The Service Side
There is another perspective at play here: the restaurant’s. It owns the overall experience from the moment you walk in the door. The pager can help the restaurant deliver in a few ways. Notably, when you give someone a pager, they are less likely to leave. It greatly increases the changes the person will actually stay through the wait. The pager acts like a sort of tether. The relatively small emotional hurdle – actively returning a pager and removing their name from the list – keeps significantly more people in or near the restaurant. On the other hand, there is no accountability for just walking away if you don’t have to give something back.
This is good for a couple of reasons. First, obviously the restaurant would like to serve as many people as possible – this is how it makes its money. But keeping a consistent waiting list also helps the guests. The whole process runs more smoothly. Trying to seat people who have already left causes a break in the flow. That downtime can lead to longer or less predictable wait times. With the pager itself, there is also a great deal of activity behind the scenes to smooth out the process. The pager system creates data on actual behaviors. Restaurants can use this information to optimize their staff and procedures to streamline their process. When you’re handed a pager, you probably don’t think about what is happening in the background – which again, is one of the keys to helping you have a better night out.
In this case, the pager because the physical embodiment of the waiting process. It is where the system for managing the wait becomes tangible. This context helped our team create a new pager system with LRS. From a design standpoint, a modernized experience should reinforce that we’ve-got-you feeling while aesthetically blending into the restaurant’s ambience. It’s all about providing clear communication in a simple, comfortable interaction with a look and feel that is relevant today.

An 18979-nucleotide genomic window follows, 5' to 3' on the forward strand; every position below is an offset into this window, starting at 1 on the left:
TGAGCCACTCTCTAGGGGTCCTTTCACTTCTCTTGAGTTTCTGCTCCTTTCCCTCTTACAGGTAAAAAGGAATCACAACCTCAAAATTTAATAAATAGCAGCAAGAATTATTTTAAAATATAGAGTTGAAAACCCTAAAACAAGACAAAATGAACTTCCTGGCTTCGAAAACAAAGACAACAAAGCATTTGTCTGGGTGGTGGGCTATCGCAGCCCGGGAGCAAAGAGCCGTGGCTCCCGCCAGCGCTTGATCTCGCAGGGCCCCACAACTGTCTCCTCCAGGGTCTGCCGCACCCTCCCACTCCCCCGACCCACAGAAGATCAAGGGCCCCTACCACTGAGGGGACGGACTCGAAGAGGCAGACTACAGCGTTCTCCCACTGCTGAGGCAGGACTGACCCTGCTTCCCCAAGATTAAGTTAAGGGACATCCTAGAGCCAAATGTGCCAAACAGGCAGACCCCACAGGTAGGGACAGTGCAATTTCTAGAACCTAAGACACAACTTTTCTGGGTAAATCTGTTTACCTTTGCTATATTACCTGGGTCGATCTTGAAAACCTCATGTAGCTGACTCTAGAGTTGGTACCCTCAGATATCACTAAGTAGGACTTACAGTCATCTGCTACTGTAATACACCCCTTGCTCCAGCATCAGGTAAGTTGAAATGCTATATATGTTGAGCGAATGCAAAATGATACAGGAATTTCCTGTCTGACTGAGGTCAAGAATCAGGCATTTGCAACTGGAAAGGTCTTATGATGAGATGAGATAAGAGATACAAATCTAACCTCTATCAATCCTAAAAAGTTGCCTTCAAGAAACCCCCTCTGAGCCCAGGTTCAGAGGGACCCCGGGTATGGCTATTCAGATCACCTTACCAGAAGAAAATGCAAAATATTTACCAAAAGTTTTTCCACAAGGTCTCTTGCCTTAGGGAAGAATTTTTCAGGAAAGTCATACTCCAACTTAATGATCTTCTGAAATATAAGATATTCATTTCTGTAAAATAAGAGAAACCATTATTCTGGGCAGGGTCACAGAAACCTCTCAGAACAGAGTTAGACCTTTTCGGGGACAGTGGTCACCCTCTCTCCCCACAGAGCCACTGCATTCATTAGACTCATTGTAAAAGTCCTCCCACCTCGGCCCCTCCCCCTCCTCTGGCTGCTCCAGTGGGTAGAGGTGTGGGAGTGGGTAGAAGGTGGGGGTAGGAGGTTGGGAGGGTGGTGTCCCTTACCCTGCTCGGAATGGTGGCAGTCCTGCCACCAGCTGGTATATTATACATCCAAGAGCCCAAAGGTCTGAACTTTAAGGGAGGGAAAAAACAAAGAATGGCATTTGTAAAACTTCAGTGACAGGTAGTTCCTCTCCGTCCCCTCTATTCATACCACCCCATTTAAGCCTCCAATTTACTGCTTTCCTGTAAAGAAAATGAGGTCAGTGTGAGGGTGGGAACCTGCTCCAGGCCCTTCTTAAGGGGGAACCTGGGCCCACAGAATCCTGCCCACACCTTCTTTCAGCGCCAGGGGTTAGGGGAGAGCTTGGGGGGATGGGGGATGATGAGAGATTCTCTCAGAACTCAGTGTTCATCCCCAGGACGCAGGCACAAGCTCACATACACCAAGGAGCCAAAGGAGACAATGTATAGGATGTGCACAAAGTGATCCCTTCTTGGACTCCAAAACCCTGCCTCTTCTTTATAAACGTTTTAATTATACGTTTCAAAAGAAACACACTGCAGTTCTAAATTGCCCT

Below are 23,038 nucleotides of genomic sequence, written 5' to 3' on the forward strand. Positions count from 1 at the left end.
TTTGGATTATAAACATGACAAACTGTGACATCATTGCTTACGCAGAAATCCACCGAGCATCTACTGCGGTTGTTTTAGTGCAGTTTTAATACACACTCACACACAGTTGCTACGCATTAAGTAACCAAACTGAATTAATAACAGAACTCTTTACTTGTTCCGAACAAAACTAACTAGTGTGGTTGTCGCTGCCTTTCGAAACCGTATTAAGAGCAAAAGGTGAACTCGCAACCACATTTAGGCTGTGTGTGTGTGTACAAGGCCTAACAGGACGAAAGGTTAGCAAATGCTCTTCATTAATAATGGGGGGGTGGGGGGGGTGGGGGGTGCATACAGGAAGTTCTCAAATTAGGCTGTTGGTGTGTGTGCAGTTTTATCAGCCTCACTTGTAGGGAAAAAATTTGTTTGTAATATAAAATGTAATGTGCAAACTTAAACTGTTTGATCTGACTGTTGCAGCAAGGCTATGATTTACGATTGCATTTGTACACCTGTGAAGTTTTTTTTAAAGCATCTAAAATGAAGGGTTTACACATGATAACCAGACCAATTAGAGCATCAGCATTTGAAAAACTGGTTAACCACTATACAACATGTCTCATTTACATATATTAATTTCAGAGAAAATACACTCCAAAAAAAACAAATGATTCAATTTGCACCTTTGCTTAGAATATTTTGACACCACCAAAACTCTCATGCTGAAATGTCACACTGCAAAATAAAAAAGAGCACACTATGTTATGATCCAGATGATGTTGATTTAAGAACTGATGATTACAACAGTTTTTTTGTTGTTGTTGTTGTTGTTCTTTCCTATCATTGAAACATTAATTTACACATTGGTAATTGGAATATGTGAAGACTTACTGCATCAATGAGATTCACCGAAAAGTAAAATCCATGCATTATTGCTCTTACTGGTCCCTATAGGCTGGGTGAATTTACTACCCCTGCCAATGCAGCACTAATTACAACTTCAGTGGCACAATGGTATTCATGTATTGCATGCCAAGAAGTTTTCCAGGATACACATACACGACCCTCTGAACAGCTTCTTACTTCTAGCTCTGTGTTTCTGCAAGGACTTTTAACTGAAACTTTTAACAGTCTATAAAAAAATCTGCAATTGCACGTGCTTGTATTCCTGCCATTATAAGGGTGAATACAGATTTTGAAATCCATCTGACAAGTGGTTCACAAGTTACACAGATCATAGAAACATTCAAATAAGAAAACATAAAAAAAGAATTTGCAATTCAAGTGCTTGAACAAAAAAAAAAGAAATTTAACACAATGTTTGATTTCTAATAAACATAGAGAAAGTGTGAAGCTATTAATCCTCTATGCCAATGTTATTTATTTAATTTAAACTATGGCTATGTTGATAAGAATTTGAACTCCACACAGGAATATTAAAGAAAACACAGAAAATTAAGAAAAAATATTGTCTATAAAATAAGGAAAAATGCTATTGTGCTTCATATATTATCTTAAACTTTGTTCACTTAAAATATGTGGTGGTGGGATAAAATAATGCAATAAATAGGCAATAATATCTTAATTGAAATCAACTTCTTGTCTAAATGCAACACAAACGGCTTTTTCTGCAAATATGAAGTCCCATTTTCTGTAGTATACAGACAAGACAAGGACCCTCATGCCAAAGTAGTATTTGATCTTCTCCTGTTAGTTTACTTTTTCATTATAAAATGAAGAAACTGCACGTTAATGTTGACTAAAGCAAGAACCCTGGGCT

The iconic Dallas-based restaurant Mi Dia from Scratch offers an amazing blend of flavor and atmosphere from start to finish. Here’s what their manager, Bryce Miller, had to say when they implemented this new pager system: “[The system] helps us to streamline the front of the house. We give a guest pager and they can go get a margarita with their friends. They kick back and relax, and it is easy to just buzz them when we’re ready to seat them at their table.”
True User Experience
From our perspective, creating a true user experience means finding new ways to reduce complexity and enable moments of delight. You can deliver this experience as a product or a service through digital or physical touchpoints. And striving to balance all of those, you elevate something as seemingly simple as a pager beyond the product itself. The fact is, a lot of time people will barely notice. And they shouldn’t have to; it’s not their problem. Often, that is the best way to know when you get it right – the user can simply sit back and enjoy a great night out. That’s what experience innovation is all about.